New York Times parent focus group agrees kids should hear ‘both the good and bad’ of US history


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A diverse group of 11 parents told The New York Times how they want their children to learn about U.S. history, racism and gender, all agreeing that both the positive and negative aspects of America’s past should be taught, but differing on how.

The Times’ Patrick Healy and Adrian J. Rivera asked parents if they agree with the following statement, “I believe American history should be taught in high school in a neutral way that has both the good and bad.” All 11 participants raised their hands.

“It’s about awareness of the good and the bad,” Ashish, 49, Asian, California, Republican, said. “Right now, with Ukraine, I’m proud of the fact that we’re actually helping. I think there’s a lot of good. And there’s also a lot of bad. And I think we need to keep that in perspective.” 

Blue school hallway lockers and checkered tile in high school students in the background.

Blue school hallway lockers and checkered tile in high school students in the background.
(iStock)

“It’s important to give all sides of the story,” Lloyd, a 38-year-old Black independent from Ohio, said. “You can’t just tell people what you want, because then they don’t really have the full picture.”

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Asked more specifically about how students should learn about the Founding Fathers, Peter, a 44-year-old Asian Republican from Oklahoma, suggested some schools focus too much on America’s sins without giving proper perspective.

“I think that those facts should be taught so that we know what we’ve done wrong and so that we can do better in the future,” Peter said. “I’ve not personally seen this, but I’ve heard that there are individuals who focus solely on the United States being the major catalyst for slavery. They don’t talk about other countries having slavery legalized after the United States banned it. We weren’t the first to start it, and we weren’t the last to have it. I think it needs to be taught as a whole picture in a factual way and not in a perspective that it’s some opinion piece.” 

The Civil War Monument statue is strapped on the back of a flatbed tow truck after it was toppled from its pedestal in front of the State Capitol Thursday in Denver, Colorado. (AP)

The Civil War Monument statue is strapped on the back of a flatbed tow truck after it was toppled from its pedestal in front of the State Capitol Thursday in Denver, Colorado. (AP)

The teaching of slavery in America was brought to the forefront in recent years following The New York Times Magazine’s 1619 Project, published in August 2019 and founded by lead writer Nikole Hannah-Jones. The project purports that 1619, the year the first enslaved Africans were brought to what would later become the United States, should be considered the true founding year of the country. 

Critics, as well as some historians who were consulted on the project, have since hit the report as being full of historical inaccuracies, such as suggesting the Revolutionary War was fought in part to preserve slavery. Yet, hundreds of schools have received copies of The Times’ magazine issue and over 4,000 educators are using resources from 1619, according to the Pulitzer Center.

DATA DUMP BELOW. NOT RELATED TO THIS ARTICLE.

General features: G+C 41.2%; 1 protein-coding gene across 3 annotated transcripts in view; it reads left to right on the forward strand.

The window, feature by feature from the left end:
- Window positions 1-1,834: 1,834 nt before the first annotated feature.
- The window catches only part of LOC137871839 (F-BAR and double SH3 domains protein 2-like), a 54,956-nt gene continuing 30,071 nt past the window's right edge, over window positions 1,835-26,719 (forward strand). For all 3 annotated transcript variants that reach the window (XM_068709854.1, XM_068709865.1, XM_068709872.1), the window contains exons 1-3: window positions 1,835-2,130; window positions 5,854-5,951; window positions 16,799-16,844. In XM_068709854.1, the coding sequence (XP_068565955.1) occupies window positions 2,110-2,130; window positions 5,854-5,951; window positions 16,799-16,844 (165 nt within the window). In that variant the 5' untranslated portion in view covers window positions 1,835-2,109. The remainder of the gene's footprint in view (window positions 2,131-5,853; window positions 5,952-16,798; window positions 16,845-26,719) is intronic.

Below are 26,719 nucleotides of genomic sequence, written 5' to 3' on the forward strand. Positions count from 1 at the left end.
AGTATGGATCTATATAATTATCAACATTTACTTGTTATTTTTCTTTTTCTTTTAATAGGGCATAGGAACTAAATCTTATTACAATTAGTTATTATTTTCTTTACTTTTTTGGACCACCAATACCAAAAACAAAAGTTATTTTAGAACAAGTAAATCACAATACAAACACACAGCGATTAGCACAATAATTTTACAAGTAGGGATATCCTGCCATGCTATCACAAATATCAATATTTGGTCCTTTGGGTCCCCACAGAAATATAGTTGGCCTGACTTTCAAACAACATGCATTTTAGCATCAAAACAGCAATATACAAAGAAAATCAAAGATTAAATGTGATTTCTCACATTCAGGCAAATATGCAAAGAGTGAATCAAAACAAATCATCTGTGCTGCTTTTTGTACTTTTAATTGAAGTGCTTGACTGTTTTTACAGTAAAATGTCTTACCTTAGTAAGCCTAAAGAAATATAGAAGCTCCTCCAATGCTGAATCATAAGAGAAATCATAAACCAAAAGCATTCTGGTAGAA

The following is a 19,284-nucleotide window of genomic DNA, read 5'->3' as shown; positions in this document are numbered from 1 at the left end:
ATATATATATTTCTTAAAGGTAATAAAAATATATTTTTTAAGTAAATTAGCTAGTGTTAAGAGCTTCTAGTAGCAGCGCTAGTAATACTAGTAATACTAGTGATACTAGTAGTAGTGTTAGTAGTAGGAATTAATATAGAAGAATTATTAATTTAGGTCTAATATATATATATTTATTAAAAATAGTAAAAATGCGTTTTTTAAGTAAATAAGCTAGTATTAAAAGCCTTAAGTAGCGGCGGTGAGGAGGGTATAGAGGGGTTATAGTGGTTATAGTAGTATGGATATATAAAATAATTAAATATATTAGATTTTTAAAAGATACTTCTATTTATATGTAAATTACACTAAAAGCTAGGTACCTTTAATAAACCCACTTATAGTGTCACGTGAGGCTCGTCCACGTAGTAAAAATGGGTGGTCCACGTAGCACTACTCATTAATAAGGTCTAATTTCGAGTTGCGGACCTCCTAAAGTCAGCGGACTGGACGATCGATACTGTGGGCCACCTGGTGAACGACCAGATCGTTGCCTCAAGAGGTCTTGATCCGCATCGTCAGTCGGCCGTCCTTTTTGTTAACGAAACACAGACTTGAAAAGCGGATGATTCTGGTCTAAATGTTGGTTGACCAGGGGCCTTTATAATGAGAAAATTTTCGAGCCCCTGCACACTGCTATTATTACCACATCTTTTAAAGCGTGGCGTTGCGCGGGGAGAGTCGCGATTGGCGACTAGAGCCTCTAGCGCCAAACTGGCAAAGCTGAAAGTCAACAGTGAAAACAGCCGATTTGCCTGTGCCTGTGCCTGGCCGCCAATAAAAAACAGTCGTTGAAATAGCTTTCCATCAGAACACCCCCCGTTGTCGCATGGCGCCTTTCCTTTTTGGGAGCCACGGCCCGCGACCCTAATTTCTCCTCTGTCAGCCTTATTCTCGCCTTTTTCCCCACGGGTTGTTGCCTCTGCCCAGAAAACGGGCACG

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Adanma, a 43-year-old, Black, Georgia independent, told the Times that she and like-minded parents are not trying to “vilify” America, but “clarify” some things as they promote a more progressive curriculum.

Parents in states like California have been paying out of their own pockets to help keep their children engaged with remote learning. 

Parents in states like California have been paying out of their own pockets to help keep their children engaged with remote learning. 
(iStock)

“As we progress, things are different,” she said. “So I think that’s more important, to see the progress. We’re not trying to vilify. We’re just trying to clarify.”

Lloyd, however, said educators should be careful not to make children hateful over the country’s past sins.

“I just think that we should watch what we teach if they are going to generate hate and animosity for something that’s so old and done with,” Lloyd said. “I feel like we’re implanting hate in our children for something that happened hundreds of years ago.”

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Dennis, 54, a Hispanic New York Democrat, appeared to agree with the way the education system was progressing, saying it was getting closer to the “truth.”

“We’ve had a certain interpretation of American history for the last 150 years,” he told the Times. “Now we’re getting an interpretation that maybe that wasn’t the way it was. We are translating our history books to, yes, this is the correct way. And that’s what we’re dealing with — the truth. And sometimes that’s the most difficult part of this, facing that our history, as Americans, was not all that great.”

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Parents across the country became more involved in their kids’ education the last two years as they became aware of some apparent progressive curricula as the COVID-19 pandemic forced students to do at-home learning. The debate has been exacerbated by whether or not critical race theory, a theory based on the idea American institutions are inherently racist, is taught in schools.  

Progressive school board agendas prompted parents to show up at meetings and rally in the months leading to the 2021 Virginia gubernatorial election. The uprising has been credited with propelling current Republican Gov. Glenn Youngkin to victory. 


Soruce : https://www.foxnews.com/media/new-york-times-parent-focus-group-parents-kids-us-history

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